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When research is not enough

August 2006, no. 283

Our Underachieving Colleges: A candid look at how much students learn and why they should be learning more by Glyn Davis

Princeton University Press, $52.95 hb, 413 pp

When research is not enough

August 2006, no. 283

On a cold, grey day in February this year, economist Larry H. Summers announced his resignation as president of Harvard. Though some undergraduates gathered in Harvard Yard to wave signs saying ‘Stay Summers Stay’, the rift with faculty and the governing board proved too much. Summers issued a dignified letter to the Harvard community, shook hands with well-wishers, and disappeared.

Much media commentary on his resignation suggested a hostile faculty had campaigned against a visionary leader. Lawyer Alan Dershowitz called the outcome a ‘dubious victory for the politically correct’. An Op-Ed writer in the Wall Street Journal described the move as a ‘coup d’École’, citing clashes between Summers and professors over a petition to divest from Israel, comments about the under-representation of women in science, and clashes with prominent black faculty.

Such analysis restates a now familiar critique of American higher education. Captured by shadowy forces of ideology, professors allegedly resist leadership from above and criticism from students below. Summers becomes a convenient symbol of the alleged ungovernability of the American university, a man whose plans for revising curriculum and a new campus to accommodate growth sparked a revolt of the tenured.

Since Harvard remains an endless source of copy, no doubt books will appear soon to dissect the Summers years (2001–6). These will likely show a more complex narrative at work, and may also highlight the often unhappy history of leadership at the richest and most famous university on the planet. President Abbott Lawrence Lowell (1909–33) once described Harvard administration as ‘tyranny tempered by assassination’. His predecessor, Charles William Eliot (1869–1909), was asked to define the single most important attribute for a successful college president: ‘The capacity to inflict pain,’ he answered confidently.

One former Harvard president unlikely to comment on the fall of Larry Summers is Derek Curtis Bok (1971–91). Though seventy-six and long retired from university administration, Bok resumed the role of president in July, as the Harvard Corporation scrambled to find a long-term successor.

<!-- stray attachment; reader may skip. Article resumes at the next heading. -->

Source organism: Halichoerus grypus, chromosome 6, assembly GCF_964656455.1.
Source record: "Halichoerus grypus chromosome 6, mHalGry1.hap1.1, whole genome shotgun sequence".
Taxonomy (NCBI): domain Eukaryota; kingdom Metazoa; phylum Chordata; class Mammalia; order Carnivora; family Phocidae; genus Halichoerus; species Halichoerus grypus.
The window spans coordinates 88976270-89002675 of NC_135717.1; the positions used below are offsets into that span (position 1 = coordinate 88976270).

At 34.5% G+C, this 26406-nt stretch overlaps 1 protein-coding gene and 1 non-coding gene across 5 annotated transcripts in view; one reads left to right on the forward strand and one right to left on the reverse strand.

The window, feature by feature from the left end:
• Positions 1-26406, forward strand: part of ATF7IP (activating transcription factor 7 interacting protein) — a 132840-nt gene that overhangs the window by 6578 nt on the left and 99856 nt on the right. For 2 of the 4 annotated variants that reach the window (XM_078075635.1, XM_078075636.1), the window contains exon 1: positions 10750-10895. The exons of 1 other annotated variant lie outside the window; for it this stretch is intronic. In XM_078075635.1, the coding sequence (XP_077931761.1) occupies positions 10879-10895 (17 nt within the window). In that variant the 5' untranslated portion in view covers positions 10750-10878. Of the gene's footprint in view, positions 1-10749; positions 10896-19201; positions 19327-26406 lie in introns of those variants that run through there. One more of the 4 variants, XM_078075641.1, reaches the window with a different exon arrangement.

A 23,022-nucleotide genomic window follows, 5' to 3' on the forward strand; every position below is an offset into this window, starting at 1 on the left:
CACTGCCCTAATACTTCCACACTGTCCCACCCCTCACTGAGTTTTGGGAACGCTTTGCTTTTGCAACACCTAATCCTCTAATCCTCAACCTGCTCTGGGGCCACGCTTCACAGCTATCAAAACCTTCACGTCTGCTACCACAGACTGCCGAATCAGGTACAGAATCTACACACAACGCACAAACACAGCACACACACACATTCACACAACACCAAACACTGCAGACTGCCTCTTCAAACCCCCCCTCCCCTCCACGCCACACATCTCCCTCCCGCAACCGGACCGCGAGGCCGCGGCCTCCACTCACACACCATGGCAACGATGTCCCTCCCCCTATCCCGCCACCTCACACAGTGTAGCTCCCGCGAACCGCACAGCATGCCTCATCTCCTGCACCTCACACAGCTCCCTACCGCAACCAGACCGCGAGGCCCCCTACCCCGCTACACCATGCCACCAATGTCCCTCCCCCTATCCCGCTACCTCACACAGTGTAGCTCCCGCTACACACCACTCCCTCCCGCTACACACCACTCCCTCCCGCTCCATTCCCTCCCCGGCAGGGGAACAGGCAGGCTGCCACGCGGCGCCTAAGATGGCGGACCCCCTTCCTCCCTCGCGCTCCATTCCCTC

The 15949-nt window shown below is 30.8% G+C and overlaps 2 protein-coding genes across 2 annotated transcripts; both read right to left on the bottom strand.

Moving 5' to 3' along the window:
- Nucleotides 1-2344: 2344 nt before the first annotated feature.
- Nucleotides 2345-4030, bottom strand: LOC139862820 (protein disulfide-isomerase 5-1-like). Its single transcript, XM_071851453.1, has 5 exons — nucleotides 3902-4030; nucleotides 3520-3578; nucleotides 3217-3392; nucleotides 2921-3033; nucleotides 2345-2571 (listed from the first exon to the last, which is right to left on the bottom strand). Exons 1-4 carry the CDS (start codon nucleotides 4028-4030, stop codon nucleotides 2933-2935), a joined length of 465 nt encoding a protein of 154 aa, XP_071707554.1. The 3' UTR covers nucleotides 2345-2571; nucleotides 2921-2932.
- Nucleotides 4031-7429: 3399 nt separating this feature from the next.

Yet Bok’s most recent book, Our Underachieving Colleges, published just before Summers strode out to face the media scrum, signals clearly his concerns about American higher education. Bok is unmoved by conventional pieties about universities held to ransom by tenured radicals. He rejects the doomsday tone of much recent writing on higher education, with its claims of mediocrity and subversion by postmodernists (has a passing intellectual current ever been credited with such apparent influence?). Such polemics, he argues, are long on rhetoric but short on evidence.

Instead, Bok is worried by a pervasive conservatism in higher education, specifically the refusal by professors to confront evidence about poor teaching. His concern is less content than process – without more attention to classroom experience, America’s myriad colleges and research universities will not meet their obligations to students or communities.

This is brave territory for Bok to explore, because assertions about teaching quality inevitably run into problems of data. The unreliable nature of teaching quality measures is a core issue for universities: since only research can be confidently counted and ranked, research league tables dominate discussions of performance. With few proxies of overall quality available, students may select a university that focuses all its resources on research performance rather than on pastoral care and classroom excellence. Reputation is no guarantee of a great student experience.

Bok is careful to survey beyond America’s élite universities to a wide array of institutions. Yet he need look no further than Cambridge, Massachusetts, for examples of dissatisfied students. Take, for example, Privilege, by recent graduate Ross Gregory Douthat, published in New York last year. In often startling prose, Douthat catalogues his cumulative disappointment with the Harvard undergraduate experience: students obsessed with networking (‘a Harvard education is a four-year scramble to ingratiate oneself’); professors concerned with protecting research time; incoherent electives; grade inflation; and classes taken by young teaching assistants desperately concerned about their career prospects. ‘I give out mainly As,’ one TA tells Douthat and his classmates. ‘A few Bs maybe. But I don’t like to, you know?’

Bok understands the pressures that would leave teaching little valued in institutions that claim to be great centres of education. He argues that academics and university leaders ignore evidence about the futility of many time-honoured teaching methods. Professors resist taking instruction; they see teaching as innate, rather than a skill to be learned and developed. As Bok observes, ‘Since faculty members normally keep abreast of published work in their fields, the content of their courses tends to be reasonably up to date. The same cannot be said of their teaching methods.’

Glyn Davis reviews ‘Our Underachieving Colleges: A candid look at how much students learn and why they should be learning more’ by Derek Bok

Our Underachieving Colleges: A candid look at how much students learn and why they should be learning more

by Glyn Davis

Princeton University Press, $52.95 hb, 413 pp

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